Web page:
‘Primary market’ for bitcoin ETFs largely hasn’t yet adopted such funds


Net inflows into US spot bitcoin ETFs stand at more than $1.2 billion — a number industry watchers expect to balloon exponentially as more investment professionals allocate to such funds.   

But much of the “primary market” for spot bitcoin ETFs needs more time before putting client capital into them, according to Galaxy Digital research head Alex Thorn. 

Thorn is referring to the wealth management sector, which he estimates to control $48 trillion in assets.

“Most of US wealth management [assets under management] is affiliated with banks or broker-dealers, and these platforms have not yet added the bitcoin ETFs to their investment options,” Thorn told Blockworks. “That takes time, but it will happen.” 

Roughly 80% of financial advisers surveyed by Bitwise and VettaFi late last year said they were either unable to buy crypto for clients, or unsure whether they could. Respondents included independent registered investment advisers (RIAs), as well as broker-dealer representatives, financial planners and other institutional investors.

Of the surveyed advisers interested in adding bitcoin exposure to client portfolios, nearly 90% said they were waiting until after a spot bitcoin ETF was approved.

Read more: SEC officially approves spot bitcoin ETFs in landmark decision

Wirehouses — a term for firms such as Bank of America Merrill Lynch, Morgan Stanley and Wells Fargo — are usually the slowest to allocate to new offerings, said Ric Edelman, founder of Edelman Financial Services and the Digital Assets Council of Financial Professionals.

“Major firms all have investment committees, which need time to decide which of these products to approve for use,” Edelman told Blockworks. “Meanwhile, their legal and compliance officers must write policies governing which of their advisers can offer these products, and which of the firm’s clients will be permitted to invest in them — along with how much each client is permitted to invest.”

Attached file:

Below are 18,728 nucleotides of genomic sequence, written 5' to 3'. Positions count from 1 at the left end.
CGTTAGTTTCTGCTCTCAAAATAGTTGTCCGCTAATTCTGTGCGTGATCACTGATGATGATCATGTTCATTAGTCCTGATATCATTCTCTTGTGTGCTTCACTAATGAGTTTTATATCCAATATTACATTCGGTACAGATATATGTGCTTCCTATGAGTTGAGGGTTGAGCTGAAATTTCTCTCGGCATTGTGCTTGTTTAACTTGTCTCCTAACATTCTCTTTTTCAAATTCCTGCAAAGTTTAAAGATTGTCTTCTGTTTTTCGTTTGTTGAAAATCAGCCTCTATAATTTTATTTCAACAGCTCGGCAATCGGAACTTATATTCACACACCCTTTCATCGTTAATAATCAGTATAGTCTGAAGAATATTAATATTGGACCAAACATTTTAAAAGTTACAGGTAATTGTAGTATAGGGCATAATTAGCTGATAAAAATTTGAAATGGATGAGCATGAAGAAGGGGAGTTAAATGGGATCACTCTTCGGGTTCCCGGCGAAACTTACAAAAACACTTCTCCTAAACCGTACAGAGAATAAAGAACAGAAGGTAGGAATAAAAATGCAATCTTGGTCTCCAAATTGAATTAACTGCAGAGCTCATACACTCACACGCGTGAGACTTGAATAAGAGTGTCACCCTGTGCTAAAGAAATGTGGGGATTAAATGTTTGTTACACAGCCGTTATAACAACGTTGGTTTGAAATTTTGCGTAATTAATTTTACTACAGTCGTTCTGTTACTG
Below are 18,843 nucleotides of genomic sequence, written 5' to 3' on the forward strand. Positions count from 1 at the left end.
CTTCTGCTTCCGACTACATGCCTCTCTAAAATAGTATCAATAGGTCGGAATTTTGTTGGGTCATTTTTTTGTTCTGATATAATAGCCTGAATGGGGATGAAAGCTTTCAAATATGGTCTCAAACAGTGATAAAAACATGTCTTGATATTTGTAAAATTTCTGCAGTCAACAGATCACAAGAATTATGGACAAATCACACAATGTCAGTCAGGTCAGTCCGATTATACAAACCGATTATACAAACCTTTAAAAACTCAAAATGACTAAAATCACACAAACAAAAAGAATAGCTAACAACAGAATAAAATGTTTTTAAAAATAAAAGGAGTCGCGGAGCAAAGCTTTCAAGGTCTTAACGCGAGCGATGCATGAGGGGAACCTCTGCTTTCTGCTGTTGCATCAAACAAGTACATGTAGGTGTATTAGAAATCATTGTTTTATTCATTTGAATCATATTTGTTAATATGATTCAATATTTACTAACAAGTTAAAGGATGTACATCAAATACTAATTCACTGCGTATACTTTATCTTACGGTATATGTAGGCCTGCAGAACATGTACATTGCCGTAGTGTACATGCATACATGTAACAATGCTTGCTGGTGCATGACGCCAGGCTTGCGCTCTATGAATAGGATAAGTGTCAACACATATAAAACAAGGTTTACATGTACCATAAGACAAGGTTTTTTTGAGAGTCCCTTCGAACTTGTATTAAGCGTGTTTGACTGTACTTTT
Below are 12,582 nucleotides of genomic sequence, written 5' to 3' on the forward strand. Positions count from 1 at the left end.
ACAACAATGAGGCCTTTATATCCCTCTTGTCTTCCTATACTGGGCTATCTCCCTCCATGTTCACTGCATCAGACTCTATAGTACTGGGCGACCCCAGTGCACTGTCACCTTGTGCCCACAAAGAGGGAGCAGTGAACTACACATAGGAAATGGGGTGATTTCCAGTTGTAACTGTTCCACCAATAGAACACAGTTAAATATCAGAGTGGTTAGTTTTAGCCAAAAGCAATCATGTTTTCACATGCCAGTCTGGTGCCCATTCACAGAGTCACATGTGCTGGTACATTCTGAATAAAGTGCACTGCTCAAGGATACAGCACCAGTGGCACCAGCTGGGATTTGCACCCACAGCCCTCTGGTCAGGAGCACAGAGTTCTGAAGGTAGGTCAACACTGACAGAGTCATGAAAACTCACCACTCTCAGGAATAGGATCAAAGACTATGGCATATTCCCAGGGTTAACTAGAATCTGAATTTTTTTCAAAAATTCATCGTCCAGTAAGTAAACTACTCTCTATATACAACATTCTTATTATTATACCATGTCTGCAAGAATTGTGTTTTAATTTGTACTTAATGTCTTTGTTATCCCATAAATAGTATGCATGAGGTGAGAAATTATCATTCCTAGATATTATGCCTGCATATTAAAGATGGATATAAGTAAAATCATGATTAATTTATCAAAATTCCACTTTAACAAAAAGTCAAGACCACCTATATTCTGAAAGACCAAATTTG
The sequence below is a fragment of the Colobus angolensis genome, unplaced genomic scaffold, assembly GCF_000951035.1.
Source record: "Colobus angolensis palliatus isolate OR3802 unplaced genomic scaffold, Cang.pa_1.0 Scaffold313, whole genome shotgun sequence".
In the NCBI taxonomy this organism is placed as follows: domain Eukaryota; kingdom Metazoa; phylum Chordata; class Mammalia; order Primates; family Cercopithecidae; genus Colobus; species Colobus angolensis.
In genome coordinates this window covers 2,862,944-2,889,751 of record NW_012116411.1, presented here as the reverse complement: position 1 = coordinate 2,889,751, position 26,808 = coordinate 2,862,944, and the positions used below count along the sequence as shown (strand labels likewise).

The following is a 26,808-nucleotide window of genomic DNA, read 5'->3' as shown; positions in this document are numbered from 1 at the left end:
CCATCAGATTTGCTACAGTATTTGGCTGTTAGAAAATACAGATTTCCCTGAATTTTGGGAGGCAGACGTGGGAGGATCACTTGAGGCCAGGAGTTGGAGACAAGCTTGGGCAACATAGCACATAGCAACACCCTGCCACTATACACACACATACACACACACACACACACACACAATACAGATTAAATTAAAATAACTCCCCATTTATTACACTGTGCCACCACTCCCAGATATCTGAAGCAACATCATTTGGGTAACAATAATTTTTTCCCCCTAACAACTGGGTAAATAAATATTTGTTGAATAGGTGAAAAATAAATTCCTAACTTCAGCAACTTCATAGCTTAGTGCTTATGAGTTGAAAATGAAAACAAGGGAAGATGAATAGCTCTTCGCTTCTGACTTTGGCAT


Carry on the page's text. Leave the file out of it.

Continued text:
While independent RIAs are more agile when it comes to allocating new funds, a majority won’t do so immediately, Edelman added. He noted that most advisers don’t fully understand crypto or blockchain technology and will have to figure out how to explain these sectors to clients. 

“Only after they get past that hurdle are advisers ready to tackle the big tactical questions,” Edelman said. “Which clients should invest in these ETFs? What allocation is best for them? How will the advisers communicate this recommendation, and how will they respond to client questions and objections?” 

Edelman expects financial advisers to allocate more than $150 billion into spot bitcoin ETFs in the next two years. 

Ten spot bitcoin ETFs launched on Jan. 11. While funds by BlackRock and Fidelity lead the pack with more than $2 billion of net inflows each, outflows from Grayscale Investments’ Bitcoin Trust ETF (GBTC) have tempered the sector’s asset gains. 

Edelman predicts the BTC funds to be on wealth manager platforms — with advisers given the ability to allocate to them on behalf of clients — over the next six to 12 months.

“To assess the real success of the bitcoin ETFs, months three through 12 will be much more important than months one through three,” Thorn noted.

Ryan Rasmussen, senior crypto research analyst at Bitwise, said some wealth managers — namely RIAs — are already investing in crypto products, with allocations ranging between 1% and 5%. Teams at such investment firms are creating a crypto sleeve in their model portfolios, he added. 

Read more: Financial pros mull allocation boosts to ‘chaos-resilient’ BTC: Bitwise

“That should translate to meaningful inflows into these products,” Rasmussen told Blockworks. “For example, if the spot bitcoin ETFs sucked up 1% of all ETF assets in the US, that would be more than $70 billion of assets under management in spot bitcoin ETFs. We believe that is very reachable.”


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